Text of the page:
The Food of the Gods and How it Came to Earth is a novel written by H. G. Wells. Published in 1904, it is one of his lesser known scientific romances, aside from the various B-movie adaptations (see below).
Two scientists, Bensington and Redwood, conduct research into the growth process of living things. The result is a chemical foodstuff (which they name Herakleophorbia IV) that accelerates and extends the process past its normal cycle. Setting up an experimental farm, the pair test the substance on chicks, causing them to grow into giants.
Unfortunately, the slovenly couple hired to feed and monitor the chicks allow other creatures to eat the food, and soon giant rats, wasps and worms are terrorizing the countryside. The chickens then escape and overrun a nearby town. Urged on by a civil engineer named Cossar, Bensington and Redwood take responsibility for the mayhem. Armed with buffalo rifles and explosives, the men hunt down the monstrous vermin and burn the experimental farm to the ground.
The rest of the book focuses on the humans that have been reared on the food. Redwood mixes the substance into his own son’s bottle, causing him to grow and making him wholly dependent on it. Other children are given the food, including Cossar’s three sons, a princess, and the grandson of the couple hired to look after the experimental farm, Albert Caddles. Unwilling to stop feeding it to them (doing so would prove fatal), Cossar and Redwood look after their massive offspring until they finally reach 40 feet in height.
The rest of the world doesn’t take so kindly towards the young giants. Fear and mistrust run rampant, goaded by an opportunistic politician, John 'The Giant Killer' Caterham, as well as the occasional outbreak of giant vermin (mosquitoes, spiders, etc.). Despite their attempts to prove useful to society, the giants are restricted and segregated at every turn, while Bensington is driven into hiding by an anti-giant mob.
The worst treatment is reserved for Caddles. Having been forced to spend most of his life working in a chalk pit, he one day sets out to see the world he has been isolated from. Walking right into London, surrounded by thousands of tiny people and confused by everything he sees, he demands to know what it's all for and where he fits in. Getting no answer and told to return to his chalk pit, Caddles wanders aimlessly until he is finally gunned down by the police.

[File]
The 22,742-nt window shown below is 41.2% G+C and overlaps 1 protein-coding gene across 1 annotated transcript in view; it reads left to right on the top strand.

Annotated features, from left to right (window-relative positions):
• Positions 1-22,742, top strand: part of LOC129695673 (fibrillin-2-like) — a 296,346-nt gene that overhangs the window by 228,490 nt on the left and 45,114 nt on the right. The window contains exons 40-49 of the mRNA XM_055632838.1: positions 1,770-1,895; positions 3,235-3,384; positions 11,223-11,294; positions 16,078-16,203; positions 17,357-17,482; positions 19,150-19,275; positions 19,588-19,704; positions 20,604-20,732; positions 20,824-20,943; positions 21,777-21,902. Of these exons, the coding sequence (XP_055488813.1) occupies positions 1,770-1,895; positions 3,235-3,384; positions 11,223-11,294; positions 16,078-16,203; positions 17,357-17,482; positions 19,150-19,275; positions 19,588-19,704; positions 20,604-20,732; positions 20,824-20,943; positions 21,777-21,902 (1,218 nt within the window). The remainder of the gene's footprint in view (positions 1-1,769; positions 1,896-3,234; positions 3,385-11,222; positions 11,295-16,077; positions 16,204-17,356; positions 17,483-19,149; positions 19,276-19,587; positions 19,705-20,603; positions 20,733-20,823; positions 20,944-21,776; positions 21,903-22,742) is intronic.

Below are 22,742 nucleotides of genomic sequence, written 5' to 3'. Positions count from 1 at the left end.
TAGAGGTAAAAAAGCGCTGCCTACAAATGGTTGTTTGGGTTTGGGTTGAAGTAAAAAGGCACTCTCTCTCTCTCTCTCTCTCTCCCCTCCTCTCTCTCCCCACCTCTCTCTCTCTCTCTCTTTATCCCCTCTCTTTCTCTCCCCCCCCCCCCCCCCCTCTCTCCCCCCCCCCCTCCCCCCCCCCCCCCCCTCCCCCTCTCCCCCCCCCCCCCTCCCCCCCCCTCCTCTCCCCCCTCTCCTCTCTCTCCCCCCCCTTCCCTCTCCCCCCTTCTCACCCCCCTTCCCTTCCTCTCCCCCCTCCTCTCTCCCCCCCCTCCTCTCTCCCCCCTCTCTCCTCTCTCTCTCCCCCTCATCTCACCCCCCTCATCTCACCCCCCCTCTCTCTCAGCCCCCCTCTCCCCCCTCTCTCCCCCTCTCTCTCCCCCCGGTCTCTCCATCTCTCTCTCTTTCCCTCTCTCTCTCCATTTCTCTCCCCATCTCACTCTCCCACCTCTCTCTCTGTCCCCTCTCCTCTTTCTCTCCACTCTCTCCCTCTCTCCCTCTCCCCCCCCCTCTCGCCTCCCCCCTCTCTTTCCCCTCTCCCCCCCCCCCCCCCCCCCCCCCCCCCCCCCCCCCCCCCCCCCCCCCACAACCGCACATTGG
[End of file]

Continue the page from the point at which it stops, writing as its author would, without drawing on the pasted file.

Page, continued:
The conflict is brought to an inevitable head. The book ends on the eve of all-out war between the 'Pygmies,' small in body and mind but vast in numbers, and the 'Children of the Food,' who claim to fight not just for themselves, but for growth itself in all its forms. Whether they succeed or not is left unanswered.
Interestingly, Bert I. Gordon had earlier written, produced, and directed (for Embassy Pictures) Village of the Giants (1965), also very loosely based on the book. The substance, called simply "Goo", is developed by an 11-year-old Ron Howard. It’s consumed by a gang of teenage troublemakers (led by Beau Bridges), who become giants and take over the town, turning the tables on the knee-high adults. They are eventually defeated by the good teens (led by Tommy Kirk). With the substance scientifically created and the giants coming into conflict with the little people, it actually was closer to the book than the later effort - though not by much.
In 1989, Gnaw: Food of the Gods, Part 2 was released, written by Richard Bennett and directed by Damian Lee. Dealing with a pack of giant lab rats wreaking havoc on a college campus, it was even further removed from the book than Gordon's attempts.
A more dynamic and dramatic version, "told in the mighty Marvel manner," was found in Marvel Comics Classics #22. Writer Doug Moench greatly improved on the Classics Illustrated script while Sonny Trinidad produced striking artwork without going over the top. The rats were allowed to be seen, along with several effective panels depicting warfare between the Pygmies and the Children of the Food.